Physical Activity Promotion in Breast Cancer Survivors
Over 30 studies have shown that exercise can improve physical fitness, reduce fatigue, increase functioning, and enhance overall quality of life (QoL) in breast cancer survivors both during and after treatments. Research has also shown, however, that breast cancer survivors experience a significant reduction in physical activity during treatments that is not recovered even years after treatments are completed. The objectives of this study are to examine the effects of two behavior change interventions (a step pedometer and printed materials) on physical activity, social cognitive variables, and QoL in a population-based sample of breast cancer survivors. Approximately 300 breast cancer survivors living in Northern Alberta will be randomized to one of four groups: (1) an exercise recommendation only group (viewed as the current standard of care), (2) an exercise recommendation plus pedometer group, (3) an exercise recommendation plus printed materials group, and (4) an exercise recommendation plus pedometer and printed materials group. Our primary hypothesis is that participants receiving the combined pedometer and printed materials intervention will report the greatest change in physical activity. Our secondary hypotheses are that these interventions will also result in improved QoL and more positive social cognitive beliefs about exercise in breast cancer survivors. Given the geographic dispersion of our population, finding practical and sustainable interventions that employ distance medicine-based approaches may be ideal for promoting healthy activity patterns in breast cancer survivors in Northern Alberta.
Device: Exercise guidebook
|Study Design:||Allocation: Randomized
Endpoint Classification: Efficacy Study
Intervention Model: Factorial Assignment
Masking: Open Label
|Official Title:||Physical Activity Promotion in Breast Cancer Survivors: A Population Based Randomized Controlled Trial|
- Exercise behavior
- Quality of life
- Social cognitive determinants of exercise
|Study Start Date:||July 2005|
|Estimated Study Completion Date:||March 2006|
Approximately 300 breast cancer survivors living in Northern Alberta will be randomized to one of four groups: (1) an exercise recommendation only group (viewed as the current standard of care), (2) an exercise recommendation plus pedometer group, (3) an exercise recommendation plus printed materials group, and (4) an exercise recommendation plus pedometer and printed materials group. Our primary hypothesis is that participants in the three intervention groups will report a greater positive change in physical activity than participants in the exercise recommendation only group. Furthermore, we expect that participants receiving the combined pedometer and printed materials intervention will report the greatest change in physical activity. Our secondary hypotheses are that these interventions will also result in improved QoL and more positive social cognitive beliefs about exercise in breast cancer survivors. Our sample size was determined by a power calculation. Based on the literature, we believe that an increase of 2,000 steps per day is a meaningful change that will result in health benefits for breast cancer survivors. We estimate a standard deviation of about 4,000 steps per day. Therefore, to detect a medium standardized effect (d = .50) with a power of .80 and a two-tailed alpha <.05, we need 63 participants per group. To account for a possible 15% loss to follow up, we will randomize 75 participants to each group. Our printed materials will be developed based on the tenets of the theory of planned behavior and will include activities designed to enhance instrumental and affective attitudes, injunctive and descriptive norms, and self-efficacy and perceptions of control. These materials will be developed based on our previous research identifying the key beliefs that should be targeted in a theory of planned behavior-based intervention.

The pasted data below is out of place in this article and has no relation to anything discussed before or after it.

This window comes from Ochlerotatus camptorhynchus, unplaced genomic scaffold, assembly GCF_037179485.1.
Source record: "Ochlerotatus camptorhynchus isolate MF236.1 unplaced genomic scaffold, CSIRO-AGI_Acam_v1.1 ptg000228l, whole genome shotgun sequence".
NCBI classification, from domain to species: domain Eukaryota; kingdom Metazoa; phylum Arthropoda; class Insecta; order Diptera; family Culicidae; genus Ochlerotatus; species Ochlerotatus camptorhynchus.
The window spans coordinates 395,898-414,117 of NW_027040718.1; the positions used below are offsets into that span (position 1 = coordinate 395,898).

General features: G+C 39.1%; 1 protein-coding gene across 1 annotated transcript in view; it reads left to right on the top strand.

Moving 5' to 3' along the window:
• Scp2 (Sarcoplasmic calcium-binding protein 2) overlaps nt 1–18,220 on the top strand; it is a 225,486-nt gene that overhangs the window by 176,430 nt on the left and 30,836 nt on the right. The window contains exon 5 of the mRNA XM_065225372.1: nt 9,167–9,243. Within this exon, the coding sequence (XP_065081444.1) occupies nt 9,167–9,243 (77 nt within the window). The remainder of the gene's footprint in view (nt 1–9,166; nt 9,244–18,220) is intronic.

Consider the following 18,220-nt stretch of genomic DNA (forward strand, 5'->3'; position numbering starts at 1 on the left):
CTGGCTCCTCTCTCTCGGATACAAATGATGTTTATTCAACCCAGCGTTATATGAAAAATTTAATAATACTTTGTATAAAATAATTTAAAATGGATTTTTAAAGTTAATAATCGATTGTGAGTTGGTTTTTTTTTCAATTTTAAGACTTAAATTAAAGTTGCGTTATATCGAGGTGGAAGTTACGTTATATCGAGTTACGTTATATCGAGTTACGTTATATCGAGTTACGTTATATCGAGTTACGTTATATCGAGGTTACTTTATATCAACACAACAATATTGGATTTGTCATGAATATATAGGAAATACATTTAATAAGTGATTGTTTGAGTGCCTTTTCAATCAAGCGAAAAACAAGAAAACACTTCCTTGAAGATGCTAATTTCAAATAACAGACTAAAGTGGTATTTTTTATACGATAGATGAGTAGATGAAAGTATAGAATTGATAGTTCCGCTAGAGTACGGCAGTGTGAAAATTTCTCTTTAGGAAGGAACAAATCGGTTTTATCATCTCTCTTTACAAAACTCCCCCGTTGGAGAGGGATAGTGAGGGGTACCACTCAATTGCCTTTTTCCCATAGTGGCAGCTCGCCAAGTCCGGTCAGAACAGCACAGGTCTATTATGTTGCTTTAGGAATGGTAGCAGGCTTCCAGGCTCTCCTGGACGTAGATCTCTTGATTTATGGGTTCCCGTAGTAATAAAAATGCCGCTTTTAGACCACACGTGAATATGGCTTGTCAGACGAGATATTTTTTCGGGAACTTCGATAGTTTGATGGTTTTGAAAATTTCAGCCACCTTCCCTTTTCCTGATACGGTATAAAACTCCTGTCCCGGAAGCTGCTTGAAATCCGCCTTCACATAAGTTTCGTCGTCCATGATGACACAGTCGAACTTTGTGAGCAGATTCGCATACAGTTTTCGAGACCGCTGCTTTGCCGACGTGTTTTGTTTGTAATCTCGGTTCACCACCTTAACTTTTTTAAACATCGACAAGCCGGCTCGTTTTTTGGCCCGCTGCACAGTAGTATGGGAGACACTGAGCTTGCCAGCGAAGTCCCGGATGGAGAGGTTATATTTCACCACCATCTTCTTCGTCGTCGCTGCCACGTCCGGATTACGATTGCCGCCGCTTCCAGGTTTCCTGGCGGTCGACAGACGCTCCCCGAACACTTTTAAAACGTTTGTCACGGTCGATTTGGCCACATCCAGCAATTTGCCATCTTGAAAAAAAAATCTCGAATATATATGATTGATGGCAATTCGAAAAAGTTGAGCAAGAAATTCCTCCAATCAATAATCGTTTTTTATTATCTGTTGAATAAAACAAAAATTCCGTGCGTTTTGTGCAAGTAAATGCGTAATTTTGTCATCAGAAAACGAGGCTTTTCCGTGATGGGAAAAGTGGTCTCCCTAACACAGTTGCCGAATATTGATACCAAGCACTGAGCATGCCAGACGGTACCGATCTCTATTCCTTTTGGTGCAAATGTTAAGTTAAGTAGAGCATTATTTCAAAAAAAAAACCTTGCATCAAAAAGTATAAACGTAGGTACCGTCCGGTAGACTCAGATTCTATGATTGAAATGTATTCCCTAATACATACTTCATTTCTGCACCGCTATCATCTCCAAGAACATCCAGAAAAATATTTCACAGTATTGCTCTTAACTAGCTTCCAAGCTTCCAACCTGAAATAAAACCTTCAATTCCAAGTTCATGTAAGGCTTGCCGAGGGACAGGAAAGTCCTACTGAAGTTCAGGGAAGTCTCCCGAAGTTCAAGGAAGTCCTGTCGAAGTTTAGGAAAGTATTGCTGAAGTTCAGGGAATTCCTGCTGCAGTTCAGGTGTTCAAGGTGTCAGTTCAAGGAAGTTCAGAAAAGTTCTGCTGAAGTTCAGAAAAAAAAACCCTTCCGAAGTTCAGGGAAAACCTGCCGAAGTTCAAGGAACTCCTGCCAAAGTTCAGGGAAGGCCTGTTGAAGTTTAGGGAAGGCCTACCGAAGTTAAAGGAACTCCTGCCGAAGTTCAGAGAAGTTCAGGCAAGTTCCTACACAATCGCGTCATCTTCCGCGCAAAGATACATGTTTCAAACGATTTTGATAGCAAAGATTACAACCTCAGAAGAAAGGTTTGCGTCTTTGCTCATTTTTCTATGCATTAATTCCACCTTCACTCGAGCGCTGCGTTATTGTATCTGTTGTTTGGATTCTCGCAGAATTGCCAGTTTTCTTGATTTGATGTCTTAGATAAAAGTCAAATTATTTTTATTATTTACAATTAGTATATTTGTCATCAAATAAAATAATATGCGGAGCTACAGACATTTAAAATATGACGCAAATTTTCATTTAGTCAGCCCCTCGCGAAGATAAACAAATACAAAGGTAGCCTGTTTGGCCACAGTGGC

Our procedure will be to identify and screen potential participants for eligibility through the Alberta Cancer Registry. After obtaining written informed consent from the individual’s treating oncologist, all eligible participants will be sent a letter of invitation to participate in the study. Interested participants will complete a baseline questionnaire that will include measures of physical activity (the Godin Leisure-Time Exercise Questionnaire), QoL (Functional Assessment of Cancer Therapy-Breast and Anemia), and social cognitive variables from the theory of planned behavior (based on the guidelines from Ajzen and our previous research). Participants will also wear a pedometer for a 7-day monitoring period to obtain baseline steps. Participants will then be randomized to one of four groups. Depending on randomization, the participants will then receive the appropriate materials. All groups will be recommended to accumulate at least 30 minutes of moderate intensity physical activity at least five days per week which would result in about 15,000 steps per week (or 2,000 steps per day). At the end of the 12-week intervention period, all participants will complete the same post intervention questionnaire and undergo another 7-day monitoring period to obtain step values. Participants will be contacted at 6 months for follow-up and complete the same questionnaire for a final time.
|University of Alberta, Behavioral Medicine Laboratory|
|Edmonton, Alberta, Canada, T6G 2H9|
|Principal Investigator:||Jeffrey KH Vallance, MA||University of Alberta|
|Principal Investigator:||Kerry S Courneya, PhD||University of Alberta|